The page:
March 16, 2016
Palm Beach Post
State-run insurer Citizens didn’t win in the legislature, but it set out on Wednesday to make its own splash in a water fight that one official said had become “weaponized.”
The Citizens Property Insurance Corp. board approved moves designed to encourage customers to choose “managed repair” — contractors approved by the company — when they buy policies. Such encouragement could include a $10,000 limit on water-damage claims like a plumbing leak if customers do not agree, and a policy discount if they do.
Parts of the proposal are subject to approval by state regulators, but it marks the latest salvo against what Citizens chief risk officer John Rollins called the “weaponized” assignment of insurance benefits to third parties, such as clean-up contractors.
Insurers say bad actors are jacking up costs for everybody, though contractors and attorneys say it’s really an attempt to restrict consumer representation and pay less than full and fair amounts for damage.
Efforts to restrict such arrangements have mostly come up dry in the courts or in legislative sessions like the one that ended last week. Citizens CEO Barry Gilway on Wednesday blamed the trial bar.
“Their lobby was stronger than our lobby,” Gilway said. “That literally is the bottom line.”
Despite 10 years without a hurricane, Citizens has blamed abusive water-damage claims for rate increases in South Florida, including Palm Beach County, and warned 10 percent hikes may be looming for years to come.
The total cost of water claims at Citizens has fallen about 20 percent since 2013 and a comparable amount of optional offshore reinsurance spending has also crimped the budget, The Palm Beach Post found. But company officials say the water claims are having a huge proportional impact on rates at a company whose customer count has rapidly fallen to less than 500,000 customers from near 1.5 million.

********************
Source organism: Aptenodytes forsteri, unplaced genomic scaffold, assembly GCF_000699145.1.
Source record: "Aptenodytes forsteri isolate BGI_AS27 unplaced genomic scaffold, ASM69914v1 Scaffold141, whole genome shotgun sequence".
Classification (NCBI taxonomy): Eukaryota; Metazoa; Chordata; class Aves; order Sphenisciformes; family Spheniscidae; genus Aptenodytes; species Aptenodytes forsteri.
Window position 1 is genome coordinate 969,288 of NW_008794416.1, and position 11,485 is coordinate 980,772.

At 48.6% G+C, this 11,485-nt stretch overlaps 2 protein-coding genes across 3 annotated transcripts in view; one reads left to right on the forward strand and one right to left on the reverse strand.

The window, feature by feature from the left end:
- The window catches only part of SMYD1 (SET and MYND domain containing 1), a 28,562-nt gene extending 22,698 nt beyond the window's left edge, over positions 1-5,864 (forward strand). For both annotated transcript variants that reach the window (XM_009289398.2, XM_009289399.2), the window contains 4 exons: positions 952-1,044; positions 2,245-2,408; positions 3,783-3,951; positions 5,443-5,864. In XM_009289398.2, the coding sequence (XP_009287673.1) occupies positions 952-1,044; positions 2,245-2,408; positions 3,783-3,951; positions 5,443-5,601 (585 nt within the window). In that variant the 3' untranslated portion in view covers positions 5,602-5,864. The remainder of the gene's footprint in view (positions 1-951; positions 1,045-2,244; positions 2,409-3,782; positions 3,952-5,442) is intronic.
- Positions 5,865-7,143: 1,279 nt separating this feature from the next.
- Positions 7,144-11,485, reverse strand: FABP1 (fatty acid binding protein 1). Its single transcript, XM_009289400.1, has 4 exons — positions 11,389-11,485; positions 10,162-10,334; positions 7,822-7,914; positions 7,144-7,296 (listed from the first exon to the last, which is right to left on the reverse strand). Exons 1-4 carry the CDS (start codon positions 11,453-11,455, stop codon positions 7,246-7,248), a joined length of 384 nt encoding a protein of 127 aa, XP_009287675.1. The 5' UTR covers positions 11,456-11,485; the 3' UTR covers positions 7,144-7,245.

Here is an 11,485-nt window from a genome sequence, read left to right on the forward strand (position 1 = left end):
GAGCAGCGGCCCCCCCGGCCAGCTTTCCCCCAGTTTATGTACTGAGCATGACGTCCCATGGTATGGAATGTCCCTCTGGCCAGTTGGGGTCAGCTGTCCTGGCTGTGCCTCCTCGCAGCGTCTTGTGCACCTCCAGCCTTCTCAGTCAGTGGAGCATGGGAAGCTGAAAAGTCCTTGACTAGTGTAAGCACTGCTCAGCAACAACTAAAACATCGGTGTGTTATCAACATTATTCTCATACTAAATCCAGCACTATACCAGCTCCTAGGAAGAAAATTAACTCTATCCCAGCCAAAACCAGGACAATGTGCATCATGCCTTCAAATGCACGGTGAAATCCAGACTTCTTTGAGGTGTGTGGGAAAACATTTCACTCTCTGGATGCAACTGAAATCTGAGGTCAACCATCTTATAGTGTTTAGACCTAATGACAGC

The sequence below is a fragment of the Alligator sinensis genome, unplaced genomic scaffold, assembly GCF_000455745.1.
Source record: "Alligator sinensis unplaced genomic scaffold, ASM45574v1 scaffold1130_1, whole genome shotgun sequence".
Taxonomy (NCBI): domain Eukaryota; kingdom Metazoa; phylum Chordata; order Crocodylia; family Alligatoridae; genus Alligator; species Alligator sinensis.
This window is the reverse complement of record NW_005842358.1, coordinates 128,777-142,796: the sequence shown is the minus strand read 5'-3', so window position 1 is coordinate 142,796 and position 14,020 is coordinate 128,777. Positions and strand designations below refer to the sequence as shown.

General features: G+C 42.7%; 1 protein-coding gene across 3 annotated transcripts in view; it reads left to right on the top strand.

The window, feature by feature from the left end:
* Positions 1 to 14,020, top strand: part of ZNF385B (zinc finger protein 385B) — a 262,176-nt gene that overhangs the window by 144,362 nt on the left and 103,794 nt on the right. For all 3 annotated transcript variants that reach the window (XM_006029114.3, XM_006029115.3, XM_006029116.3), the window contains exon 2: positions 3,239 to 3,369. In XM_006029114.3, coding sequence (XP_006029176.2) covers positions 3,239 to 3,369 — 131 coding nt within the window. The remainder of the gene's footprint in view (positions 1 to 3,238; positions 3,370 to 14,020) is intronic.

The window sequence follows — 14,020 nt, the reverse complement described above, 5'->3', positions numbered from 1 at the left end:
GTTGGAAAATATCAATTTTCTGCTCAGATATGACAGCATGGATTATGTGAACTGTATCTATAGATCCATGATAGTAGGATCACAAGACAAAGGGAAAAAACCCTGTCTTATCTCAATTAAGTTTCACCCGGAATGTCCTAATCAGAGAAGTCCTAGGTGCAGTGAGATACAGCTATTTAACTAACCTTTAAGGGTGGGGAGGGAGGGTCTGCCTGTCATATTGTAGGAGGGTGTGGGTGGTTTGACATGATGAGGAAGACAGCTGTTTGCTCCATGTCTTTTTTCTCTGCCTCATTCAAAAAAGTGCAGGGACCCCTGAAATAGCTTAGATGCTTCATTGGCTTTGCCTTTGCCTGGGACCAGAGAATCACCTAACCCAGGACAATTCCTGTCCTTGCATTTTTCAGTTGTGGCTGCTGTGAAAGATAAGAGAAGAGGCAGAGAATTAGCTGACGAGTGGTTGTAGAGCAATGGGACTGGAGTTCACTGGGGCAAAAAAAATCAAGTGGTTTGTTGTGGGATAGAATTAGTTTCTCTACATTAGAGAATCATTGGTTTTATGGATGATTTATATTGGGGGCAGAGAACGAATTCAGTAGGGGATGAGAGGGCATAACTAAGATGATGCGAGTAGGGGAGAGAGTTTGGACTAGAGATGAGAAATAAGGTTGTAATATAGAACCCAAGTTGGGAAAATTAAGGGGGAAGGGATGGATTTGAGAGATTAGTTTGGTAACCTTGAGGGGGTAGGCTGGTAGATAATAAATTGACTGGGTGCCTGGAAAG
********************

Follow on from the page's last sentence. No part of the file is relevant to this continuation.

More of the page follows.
That shrinkage may be slowing down, other records available Wednesday showed. Customers have accepted fewer than half of state-approved offers by mail to switch to private companies in 2016.
The acceptance rate fell to 46 percent in January and 45 percent in February, down from 51 percent in December.
In the first two months of 2016, regulators approved more than 205,000 potential offers, though insurers actually made about 68,000 and customers accepted less than 32,000.
A bill that passed last week will allow customers to see all offers from private insurers along with a projected premium, not just one at a time. It has been sent to Gov. Rick Scott, who vetoed a different package of Citizens consumer protections last year.
This year’s final bill did not include provisions the Senate considered to let customers come back to Citizens within 36 months at a renewal rate if private companies fail to abide by certain conditions, such as not raising rates more than 10 percent above an initial estimate.